But they lost Gordon Hayward.

The Jazz executed several nice value signings.

But they lost Gordon Hayward.

In what was otherwise a smart offseason, there’s just no way around Utah losing Hayward – a 27-year-old star at the critical wing position. Hayward’s importance to the Jazz is self-evident in the effort to re-sign him – a max offer, a billboard, multiple players flying to San Diego for a final meeting. His departure to the Celtics derails what had been a promising ascension.

Two years ago, the Jazz were the only team with four 25-and-under players – Hayward, Rudy Gobert, Derrick Favors and Rodney Hood – who posted at least six win shares.

Last year, the Jazz were the only team a pair of 26-and-under players – Hayward and Gobert – who posted at least 10 win shares.

Though Favors’ and Hood’s progress was sidetracked by injury, Utah still made another step forward with Hayward and Gobert becoming All-Star caliber. If Favors and Hood got healthy, they could have joined Hayward and Gobert – and Donovan Mitchel (who was drafted No. 13 this year then impressed in summer league) and Ricky Rubio (who was acquired for just a likely low first-round pick thanks to the Jazz’s excess cap space to close the 2016-17 fiscal year) – in a core that was growing into a legitimate Western Conference power.

Alas, Hayward bolted for Boston, which threatens even more in the Eastern Conference.

The Jazz rebounded as well as can be expected. They preemptively got Rubio for just a lottery-protected Thunder pick, allowing them not to re-sign George Hill and deal with the 31-year-olds frequent injury troubles. Mitchell has quickly drawn rave reviews. Thabo Sefolosha ($5.25 million), Jonas Jerebko ($4 million) and Ekpe Udoh ($3.2 million) are all on favorable salaries – and each have unguaranteed seasons tacked on for next year, making their deals even more team-friendly.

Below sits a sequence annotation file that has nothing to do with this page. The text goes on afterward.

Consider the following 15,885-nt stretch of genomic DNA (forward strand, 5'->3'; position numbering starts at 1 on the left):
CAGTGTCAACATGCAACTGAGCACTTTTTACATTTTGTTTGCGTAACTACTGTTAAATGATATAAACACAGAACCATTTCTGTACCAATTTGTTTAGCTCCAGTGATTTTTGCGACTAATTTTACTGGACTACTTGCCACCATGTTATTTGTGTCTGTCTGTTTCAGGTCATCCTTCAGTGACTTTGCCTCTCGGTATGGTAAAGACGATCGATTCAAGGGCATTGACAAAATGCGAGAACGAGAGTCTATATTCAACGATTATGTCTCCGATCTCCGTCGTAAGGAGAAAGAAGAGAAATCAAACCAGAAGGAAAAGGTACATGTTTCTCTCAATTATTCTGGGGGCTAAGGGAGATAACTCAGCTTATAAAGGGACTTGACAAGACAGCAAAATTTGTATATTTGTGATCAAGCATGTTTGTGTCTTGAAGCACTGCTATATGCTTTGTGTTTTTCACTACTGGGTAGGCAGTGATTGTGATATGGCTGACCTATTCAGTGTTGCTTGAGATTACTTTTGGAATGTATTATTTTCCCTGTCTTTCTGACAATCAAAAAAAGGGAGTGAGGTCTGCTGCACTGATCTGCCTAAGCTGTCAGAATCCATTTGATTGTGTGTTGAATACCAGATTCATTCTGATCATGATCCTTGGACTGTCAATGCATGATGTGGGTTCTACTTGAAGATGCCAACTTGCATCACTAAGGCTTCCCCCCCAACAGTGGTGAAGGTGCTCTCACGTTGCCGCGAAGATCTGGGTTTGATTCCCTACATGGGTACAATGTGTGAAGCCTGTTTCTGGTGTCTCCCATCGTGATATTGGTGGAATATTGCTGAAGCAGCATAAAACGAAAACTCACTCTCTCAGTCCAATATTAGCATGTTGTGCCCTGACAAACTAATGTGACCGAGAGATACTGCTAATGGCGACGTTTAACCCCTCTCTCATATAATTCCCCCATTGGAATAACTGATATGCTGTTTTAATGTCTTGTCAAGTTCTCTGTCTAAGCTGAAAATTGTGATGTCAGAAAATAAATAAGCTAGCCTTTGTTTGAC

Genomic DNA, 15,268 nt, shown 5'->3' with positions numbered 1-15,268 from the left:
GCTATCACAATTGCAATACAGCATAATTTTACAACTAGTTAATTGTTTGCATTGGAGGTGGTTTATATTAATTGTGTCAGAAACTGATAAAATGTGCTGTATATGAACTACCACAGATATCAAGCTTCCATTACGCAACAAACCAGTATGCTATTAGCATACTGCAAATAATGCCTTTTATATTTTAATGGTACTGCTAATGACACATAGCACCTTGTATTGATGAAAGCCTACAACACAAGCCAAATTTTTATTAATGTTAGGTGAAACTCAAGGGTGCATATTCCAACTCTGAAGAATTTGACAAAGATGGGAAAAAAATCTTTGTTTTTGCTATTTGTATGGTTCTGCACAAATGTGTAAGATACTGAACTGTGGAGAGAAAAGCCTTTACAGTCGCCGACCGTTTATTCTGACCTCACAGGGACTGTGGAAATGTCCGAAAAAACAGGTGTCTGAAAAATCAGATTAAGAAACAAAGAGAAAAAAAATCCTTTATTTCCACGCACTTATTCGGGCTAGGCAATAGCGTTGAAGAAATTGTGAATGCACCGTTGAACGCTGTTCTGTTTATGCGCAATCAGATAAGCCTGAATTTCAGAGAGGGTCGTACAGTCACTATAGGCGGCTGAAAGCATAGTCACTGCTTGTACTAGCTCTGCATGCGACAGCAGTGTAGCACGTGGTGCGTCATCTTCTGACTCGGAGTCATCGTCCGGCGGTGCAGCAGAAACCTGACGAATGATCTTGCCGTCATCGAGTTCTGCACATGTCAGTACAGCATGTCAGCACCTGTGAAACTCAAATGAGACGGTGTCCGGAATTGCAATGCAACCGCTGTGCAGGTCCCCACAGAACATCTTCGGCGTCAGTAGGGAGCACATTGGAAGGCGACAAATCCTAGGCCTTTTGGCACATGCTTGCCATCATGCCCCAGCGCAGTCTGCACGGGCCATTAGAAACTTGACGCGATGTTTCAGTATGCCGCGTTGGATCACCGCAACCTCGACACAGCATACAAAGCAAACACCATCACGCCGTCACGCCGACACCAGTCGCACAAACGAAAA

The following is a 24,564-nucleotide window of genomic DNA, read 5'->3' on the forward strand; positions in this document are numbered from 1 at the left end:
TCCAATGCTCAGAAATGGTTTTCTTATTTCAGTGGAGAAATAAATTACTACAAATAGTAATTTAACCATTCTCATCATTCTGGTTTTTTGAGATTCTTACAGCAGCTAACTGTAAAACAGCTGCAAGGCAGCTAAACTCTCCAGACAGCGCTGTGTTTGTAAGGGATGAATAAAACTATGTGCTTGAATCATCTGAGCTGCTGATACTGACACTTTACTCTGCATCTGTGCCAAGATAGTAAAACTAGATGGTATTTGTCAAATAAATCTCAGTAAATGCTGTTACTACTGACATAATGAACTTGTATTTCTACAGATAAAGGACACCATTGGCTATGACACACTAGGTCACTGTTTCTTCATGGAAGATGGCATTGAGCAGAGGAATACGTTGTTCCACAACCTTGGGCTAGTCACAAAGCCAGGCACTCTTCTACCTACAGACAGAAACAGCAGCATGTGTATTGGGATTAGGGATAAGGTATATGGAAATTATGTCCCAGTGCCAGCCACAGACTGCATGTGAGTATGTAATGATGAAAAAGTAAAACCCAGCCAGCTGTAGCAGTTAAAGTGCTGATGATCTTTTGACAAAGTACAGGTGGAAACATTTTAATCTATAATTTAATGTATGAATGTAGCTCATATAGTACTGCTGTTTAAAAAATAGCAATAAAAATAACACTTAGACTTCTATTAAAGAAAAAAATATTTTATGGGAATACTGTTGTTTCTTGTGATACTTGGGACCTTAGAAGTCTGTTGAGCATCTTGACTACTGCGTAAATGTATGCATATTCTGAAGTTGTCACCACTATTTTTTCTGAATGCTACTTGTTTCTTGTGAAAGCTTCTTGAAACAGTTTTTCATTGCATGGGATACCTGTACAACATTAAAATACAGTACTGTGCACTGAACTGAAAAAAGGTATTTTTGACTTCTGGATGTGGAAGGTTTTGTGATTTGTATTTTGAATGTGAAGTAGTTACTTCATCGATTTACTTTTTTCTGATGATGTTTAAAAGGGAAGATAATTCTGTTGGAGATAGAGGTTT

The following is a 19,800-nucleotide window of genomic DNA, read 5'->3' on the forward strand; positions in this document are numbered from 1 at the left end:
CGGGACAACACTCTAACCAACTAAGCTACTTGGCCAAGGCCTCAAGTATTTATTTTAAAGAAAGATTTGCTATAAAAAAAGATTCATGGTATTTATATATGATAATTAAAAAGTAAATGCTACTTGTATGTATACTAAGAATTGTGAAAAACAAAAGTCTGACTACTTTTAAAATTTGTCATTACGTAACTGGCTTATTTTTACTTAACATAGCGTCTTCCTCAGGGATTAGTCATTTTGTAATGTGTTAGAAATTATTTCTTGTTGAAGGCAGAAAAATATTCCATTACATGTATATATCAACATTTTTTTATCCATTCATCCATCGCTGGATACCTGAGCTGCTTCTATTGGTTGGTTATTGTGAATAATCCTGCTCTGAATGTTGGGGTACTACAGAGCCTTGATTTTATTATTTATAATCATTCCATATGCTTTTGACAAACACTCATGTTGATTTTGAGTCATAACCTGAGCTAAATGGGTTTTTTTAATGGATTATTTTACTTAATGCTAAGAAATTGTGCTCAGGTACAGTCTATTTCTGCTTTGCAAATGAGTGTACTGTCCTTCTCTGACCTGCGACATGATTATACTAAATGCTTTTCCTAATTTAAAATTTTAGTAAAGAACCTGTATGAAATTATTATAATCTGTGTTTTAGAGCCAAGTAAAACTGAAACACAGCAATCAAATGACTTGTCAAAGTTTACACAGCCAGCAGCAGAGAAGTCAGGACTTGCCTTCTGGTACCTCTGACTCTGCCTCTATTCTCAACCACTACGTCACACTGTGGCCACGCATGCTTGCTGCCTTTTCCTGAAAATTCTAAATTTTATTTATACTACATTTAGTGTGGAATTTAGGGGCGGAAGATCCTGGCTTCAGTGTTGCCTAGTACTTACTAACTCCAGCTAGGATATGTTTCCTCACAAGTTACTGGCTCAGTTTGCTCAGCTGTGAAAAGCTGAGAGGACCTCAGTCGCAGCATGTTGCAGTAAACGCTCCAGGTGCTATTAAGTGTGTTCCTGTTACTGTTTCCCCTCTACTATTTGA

Those players could join a deep rotation that already includes Gobert, Favors, Hood, Joe Ingles, Joe Johnson and Dante Exum. And here’s a little secret: Gobert – not Hayward, the team’s lone All-Star – was Utah’s best player last year. The Jazz aren’t falling off the map just yet.

Their defense might be even better. They could win even more than the 51 games they won last year if healthier.

But their offense will suffer without Hayward’s creation (which could hurt their defensive rating, if they’re defending after makes less often), and their ceiling is far lower. Guaranteeing Ingles $50 million during his 30s is probably an overpay that will also limit flexibility, though at least his salary declines annually.

The Jazz did a good job of handling losing a star. But losing a star isn’t good, and I’m grading results.

Offseason grade: D+

Kyrie Irving-LeBron James saga featured in hilarious parody of Eminem’s ‘Stan’ (video)

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What’s going on between Kyrie Irving and LeBron James?

I’ve seen better explanations.

But I haven’t seen more entertaining explanations.

Houston billionaire Dan Friedkin expresses interest in buying Rockets

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We’ve seen the flashy names – Beyonce and Hakeem Olajuwon – interested in buying the Rockets.

But what about someone who can actually afford a majority stake?

Mark Berman of Fox 26:

Houston billionaire Dan Friedkin, owner and CEO of Gulf States Toyota and the president and CEO of the Friedkin Group, acknowledged in a statement released to FOX 26 Sports that he is interested in buying the Houston Rockets franchise.

“I’ve expressed interest in exploring the purchase of the Houston Rockets,” Friedkin said in a statement released by his company.

Forbes pegs Friedkin’s net worth worth at $3.1 billion and the Rockets’ value $1.65 billion. So, while he might be able to buy the team outright, it’d likely be a stretch of his assets.

More likely, if Friedkin is serious about purchasing the team, he’ll do so as part of a group. Whether he’d spend enough to be the controlling owner is an open question.